Tuesday, July 12, 2011
Lake Shepherd Turns Defecating Ground
There are two major lakes in Liberia, Lake Piso in Grand Cape Mount County and Lake Shepherd in Maryland County.
The two lakes are situated along the Atlantic Ocean, and are characterized by vast expanse of wetlands as well as lowland forest vegetation.
The beautiful Lake Shepherd in Maryland County, southeastern Liberia about 500 miles from Monrovia was one of the Liberia’s leading tourism sites for its breathtaking view.
Lake Shepherd is about seven kilometers long and less than one 1 kilometer wide. It is often described as a long and narrow lagoon paralleled to the coast.
The coastal area of the Lake is characterized by narrow sandy beaches separated by rocky promontories and are backed by broad rolling savannahs.
The calm waters and coconut trees studded coast offered the kind of relaxation that tourists gladly enjoy.
But the Lake Shepherd is now a sand-mining site and defecating ground for many residents of the City of Harper; scores of people, mainly young boys spend almost all day on the shores of the lake loading trucks with sand.
“I come here every day to ‘hustle’ for my daily bread; when ever I load a truck, I am paid LD$150.00; and sometimes we load three-to-four tracks a day…,” a young boy said.
Another boy, believed to be a student, dressed in the Harper High School uniform had just defecated at the Lake when The NEWS visited the area. He said they were constrained to use the shores of the Lake due to the lack of toilet facilities in most communities in the city.
The shores of Lake Shepherd are being taken over by bushes with awful odors caused by human feces.
When contacted, Harper City Mayor Regina Sampson said the lack of toilet facilities in many communities in the city was posing serious challenge to the city government.
Madam Sampson said due to the lack of toilet facilities in homes and communities, the residents are constrained to either use the shores of the lake or other areas to defecate.
It can be recalled that in 2007, the Abidjan Convention of the Environmental Protection Agency (EPA) estimated that the population along the coastal zone is growing at an alarming rate of about 4 to 5 percent and that the rapid population growth along these coastal zones has resulted into the destruction of social values, culture, socioeconomic dislocation and conflicts in addition to the serious degradation of the environment.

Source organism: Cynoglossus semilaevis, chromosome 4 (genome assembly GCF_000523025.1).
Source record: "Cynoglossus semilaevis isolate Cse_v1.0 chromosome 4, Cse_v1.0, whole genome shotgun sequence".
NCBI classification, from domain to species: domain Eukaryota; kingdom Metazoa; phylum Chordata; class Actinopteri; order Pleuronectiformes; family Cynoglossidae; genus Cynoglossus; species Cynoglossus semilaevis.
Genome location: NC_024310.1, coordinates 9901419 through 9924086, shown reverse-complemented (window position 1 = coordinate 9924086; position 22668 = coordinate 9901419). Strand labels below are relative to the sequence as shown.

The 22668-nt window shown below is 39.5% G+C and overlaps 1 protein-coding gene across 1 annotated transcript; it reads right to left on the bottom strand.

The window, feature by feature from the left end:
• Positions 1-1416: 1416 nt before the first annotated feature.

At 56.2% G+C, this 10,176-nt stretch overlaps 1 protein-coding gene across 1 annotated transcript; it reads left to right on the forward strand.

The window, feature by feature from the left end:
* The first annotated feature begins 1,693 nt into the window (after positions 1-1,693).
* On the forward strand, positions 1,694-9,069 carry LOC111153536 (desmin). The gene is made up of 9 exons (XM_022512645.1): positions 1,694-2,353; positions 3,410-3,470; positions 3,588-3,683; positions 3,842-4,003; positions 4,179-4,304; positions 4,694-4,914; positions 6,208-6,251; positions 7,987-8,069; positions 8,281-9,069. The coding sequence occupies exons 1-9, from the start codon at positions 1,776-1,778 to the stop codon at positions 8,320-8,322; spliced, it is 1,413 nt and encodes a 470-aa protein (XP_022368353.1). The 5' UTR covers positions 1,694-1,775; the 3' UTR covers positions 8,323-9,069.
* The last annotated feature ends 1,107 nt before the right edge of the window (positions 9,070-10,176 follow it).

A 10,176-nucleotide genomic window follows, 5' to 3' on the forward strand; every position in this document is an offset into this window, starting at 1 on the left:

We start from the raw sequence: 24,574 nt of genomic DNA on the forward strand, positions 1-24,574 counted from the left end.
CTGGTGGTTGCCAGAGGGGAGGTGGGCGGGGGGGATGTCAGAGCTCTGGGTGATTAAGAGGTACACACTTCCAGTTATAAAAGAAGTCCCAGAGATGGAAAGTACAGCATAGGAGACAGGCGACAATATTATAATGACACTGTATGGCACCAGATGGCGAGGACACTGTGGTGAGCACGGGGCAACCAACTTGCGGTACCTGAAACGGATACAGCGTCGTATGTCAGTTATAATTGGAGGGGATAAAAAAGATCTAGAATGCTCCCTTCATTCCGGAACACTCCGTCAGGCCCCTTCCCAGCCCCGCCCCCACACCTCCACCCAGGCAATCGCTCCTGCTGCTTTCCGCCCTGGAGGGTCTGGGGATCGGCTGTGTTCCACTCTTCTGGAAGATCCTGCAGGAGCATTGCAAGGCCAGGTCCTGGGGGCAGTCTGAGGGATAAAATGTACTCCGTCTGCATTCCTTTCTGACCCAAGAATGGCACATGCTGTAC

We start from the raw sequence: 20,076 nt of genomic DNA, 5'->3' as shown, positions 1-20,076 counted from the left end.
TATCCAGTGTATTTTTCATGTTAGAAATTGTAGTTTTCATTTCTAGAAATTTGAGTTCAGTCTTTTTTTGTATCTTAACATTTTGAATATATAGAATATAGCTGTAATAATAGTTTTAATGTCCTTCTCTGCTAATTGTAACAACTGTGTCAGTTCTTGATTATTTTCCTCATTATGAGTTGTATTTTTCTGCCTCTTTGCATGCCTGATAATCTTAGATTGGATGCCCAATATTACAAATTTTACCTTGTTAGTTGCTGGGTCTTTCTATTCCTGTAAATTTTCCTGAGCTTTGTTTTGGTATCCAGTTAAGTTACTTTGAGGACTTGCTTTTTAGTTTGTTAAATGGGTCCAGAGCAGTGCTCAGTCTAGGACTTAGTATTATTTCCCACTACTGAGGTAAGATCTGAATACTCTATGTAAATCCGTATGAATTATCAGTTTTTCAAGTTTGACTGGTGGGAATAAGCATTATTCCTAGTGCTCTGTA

Social problems created in these areas include inadequate housing facilities, poor state of education and health facilities, poor public hygiene, and high crime rate resulting from high levels of unemployment and poverty.
The document further stated that many of the coastal urban settlements in the country lack essential elements of infrastructure which give rise to poor health conditions and to environment that is not conducive to a reasonable quality of life, even though social conditions are sometimes often satisfactory.
Background of Maryland County
Maryland was first established as a colony of the Maryland State Colonization Society 1834, but was not granted independence until 1854.
The Maryland colony declared its independence from the Colonization Society but did not become part of the Republic of Liberia. It held the land along the coast between the Grand Cess and San Pedro Rivers.
In 1856, the independent state of Maryland in Africa requested military aid from Liberia in a war with the Grebo and Kru ethnic groups who were resisting the Maryland settlers' efforts to control their trade in slaves.
President Joseph J. Roberts assisted the Marylanders, and a joint military campaign by both groups of Americo-Liberian colonists resulted in victory.
On February 28, 1857, the Republic of Maryland joined Liberia as Maryland County. Writes, Sam Zota, Jr.